It was a "healthy" night of sales at Sotheby's yesterday evening as a contemporary art auction brought in more than £74 million - the auction house's second-highest total for a February sale of contemporary art in London.
A grand total of £74,364,200 was brought in after the sale of paintings by the likes of Andy Warhol, Mark Rothko and Francis Bacon.
The top lot of the evening's sale was Francis Bacon's oil on canvas triptych masterwork 'Three Studies For A Self-Portrait', which sold for £13,761,250 against an estimate of £10-15 million.
The work dates from 1980, when the artist was 71.
It was painted nine years after the suicide of Bacon's partner, George Dyer, and demonstrates the artist's self-analysis.
An anonymous telephone buyer fought off competition from two other bidders to buy the artwork.
The oil on canvas piece belongs to a set of 11 triptych self-portraits in Bacon's particular format of 14 by 12 inches.
Cheyenne Westphal, chairman of European contemporary art at Sotheby's, said: "Tonight we witnessed healthy buying activity from across the globe, including from Europe, Asia, the US, the CIS and the rest of the world.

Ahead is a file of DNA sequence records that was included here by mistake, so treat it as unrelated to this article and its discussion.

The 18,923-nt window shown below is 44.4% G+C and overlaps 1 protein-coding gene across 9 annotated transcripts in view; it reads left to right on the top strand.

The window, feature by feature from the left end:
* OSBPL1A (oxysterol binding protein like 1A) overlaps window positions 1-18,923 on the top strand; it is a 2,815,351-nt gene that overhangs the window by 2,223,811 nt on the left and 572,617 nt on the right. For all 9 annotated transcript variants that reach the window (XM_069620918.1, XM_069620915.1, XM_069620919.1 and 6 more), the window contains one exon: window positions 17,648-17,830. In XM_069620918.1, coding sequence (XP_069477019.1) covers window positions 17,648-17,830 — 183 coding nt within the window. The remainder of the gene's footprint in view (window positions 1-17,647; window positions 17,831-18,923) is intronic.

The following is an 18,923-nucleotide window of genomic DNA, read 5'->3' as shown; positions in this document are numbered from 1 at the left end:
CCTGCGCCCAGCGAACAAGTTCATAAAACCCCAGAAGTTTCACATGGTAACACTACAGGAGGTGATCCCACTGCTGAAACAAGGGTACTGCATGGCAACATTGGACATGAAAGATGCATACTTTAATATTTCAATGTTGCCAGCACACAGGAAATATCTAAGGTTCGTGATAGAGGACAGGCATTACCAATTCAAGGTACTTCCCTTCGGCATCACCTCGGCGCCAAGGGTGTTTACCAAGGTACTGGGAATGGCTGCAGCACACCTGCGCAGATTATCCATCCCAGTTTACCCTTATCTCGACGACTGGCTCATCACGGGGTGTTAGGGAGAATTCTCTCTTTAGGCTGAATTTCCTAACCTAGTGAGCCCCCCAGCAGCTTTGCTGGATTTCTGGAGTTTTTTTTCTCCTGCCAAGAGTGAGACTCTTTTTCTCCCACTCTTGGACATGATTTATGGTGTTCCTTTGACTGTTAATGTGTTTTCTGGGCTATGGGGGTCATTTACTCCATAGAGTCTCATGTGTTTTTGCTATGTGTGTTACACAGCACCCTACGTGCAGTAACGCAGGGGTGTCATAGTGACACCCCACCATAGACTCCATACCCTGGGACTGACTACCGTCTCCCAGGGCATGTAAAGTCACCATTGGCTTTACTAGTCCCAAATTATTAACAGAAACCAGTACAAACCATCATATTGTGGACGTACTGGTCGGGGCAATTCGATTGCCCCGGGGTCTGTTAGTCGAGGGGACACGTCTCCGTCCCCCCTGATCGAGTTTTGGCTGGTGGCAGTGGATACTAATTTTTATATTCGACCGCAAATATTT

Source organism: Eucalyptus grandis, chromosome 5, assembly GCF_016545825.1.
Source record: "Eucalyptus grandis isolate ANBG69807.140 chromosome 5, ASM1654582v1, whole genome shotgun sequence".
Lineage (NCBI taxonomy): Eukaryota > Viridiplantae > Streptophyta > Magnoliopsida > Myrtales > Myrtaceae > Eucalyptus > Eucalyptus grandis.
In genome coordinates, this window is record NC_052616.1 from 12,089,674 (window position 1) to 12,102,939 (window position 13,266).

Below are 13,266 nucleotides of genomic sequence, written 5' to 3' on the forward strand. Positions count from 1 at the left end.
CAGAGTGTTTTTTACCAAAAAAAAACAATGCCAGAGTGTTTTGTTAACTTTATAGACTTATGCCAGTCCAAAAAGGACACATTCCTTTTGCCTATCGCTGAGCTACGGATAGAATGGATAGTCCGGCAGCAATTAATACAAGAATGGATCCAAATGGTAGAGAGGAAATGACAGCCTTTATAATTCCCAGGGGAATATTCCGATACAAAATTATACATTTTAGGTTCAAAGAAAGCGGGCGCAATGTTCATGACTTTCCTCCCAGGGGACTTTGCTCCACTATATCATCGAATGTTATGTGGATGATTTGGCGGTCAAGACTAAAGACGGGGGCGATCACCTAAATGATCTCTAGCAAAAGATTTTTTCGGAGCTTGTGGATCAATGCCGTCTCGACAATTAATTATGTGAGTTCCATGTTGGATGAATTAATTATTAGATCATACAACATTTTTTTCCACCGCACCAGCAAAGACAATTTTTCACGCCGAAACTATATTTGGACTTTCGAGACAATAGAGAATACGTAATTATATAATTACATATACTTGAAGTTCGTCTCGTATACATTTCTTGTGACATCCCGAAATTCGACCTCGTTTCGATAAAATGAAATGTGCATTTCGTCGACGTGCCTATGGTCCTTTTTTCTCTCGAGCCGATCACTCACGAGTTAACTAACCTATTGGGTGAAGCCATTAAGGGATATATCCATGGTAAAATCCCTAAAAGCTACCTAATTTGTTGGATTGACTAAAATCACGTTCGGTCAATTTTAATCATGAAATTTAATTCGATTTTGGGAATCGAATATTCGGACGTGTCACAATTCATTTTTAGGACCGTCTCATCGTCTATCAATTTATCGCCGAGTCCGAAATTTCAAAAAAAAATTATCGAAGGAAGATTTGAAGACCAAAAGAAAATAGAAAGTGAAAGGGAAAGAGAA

"This, combined with the depth of bidding on many lots resulted in a total comfortably within estimate and representing Sotheby's second-highest for a February sale of contemporary art in London.
"This market is demonstrably buoyant, both at the top end for blue-chip classics - such as Francis Bacon, Gerhard Richter and Jean-Michel Basquiat - as well as the lower end for well selected works by desirable young artists, including Hurvin Anderson and Andrian Ghenie.
"We are also delighted to announce that the Bacon Triptych was acquired by a German collector, Jürgen Hall who will generously loan the masterwork to a major international institution."
Buyers from 14 countries participated in the auction, which also saw 14 works sell for over £1 million.
Andy Warhol's Lenin sold for £2,169,250, while Mark Rothko's Untitled sold for £2,561,250.
All prices include buyer's premium.Suggest a correction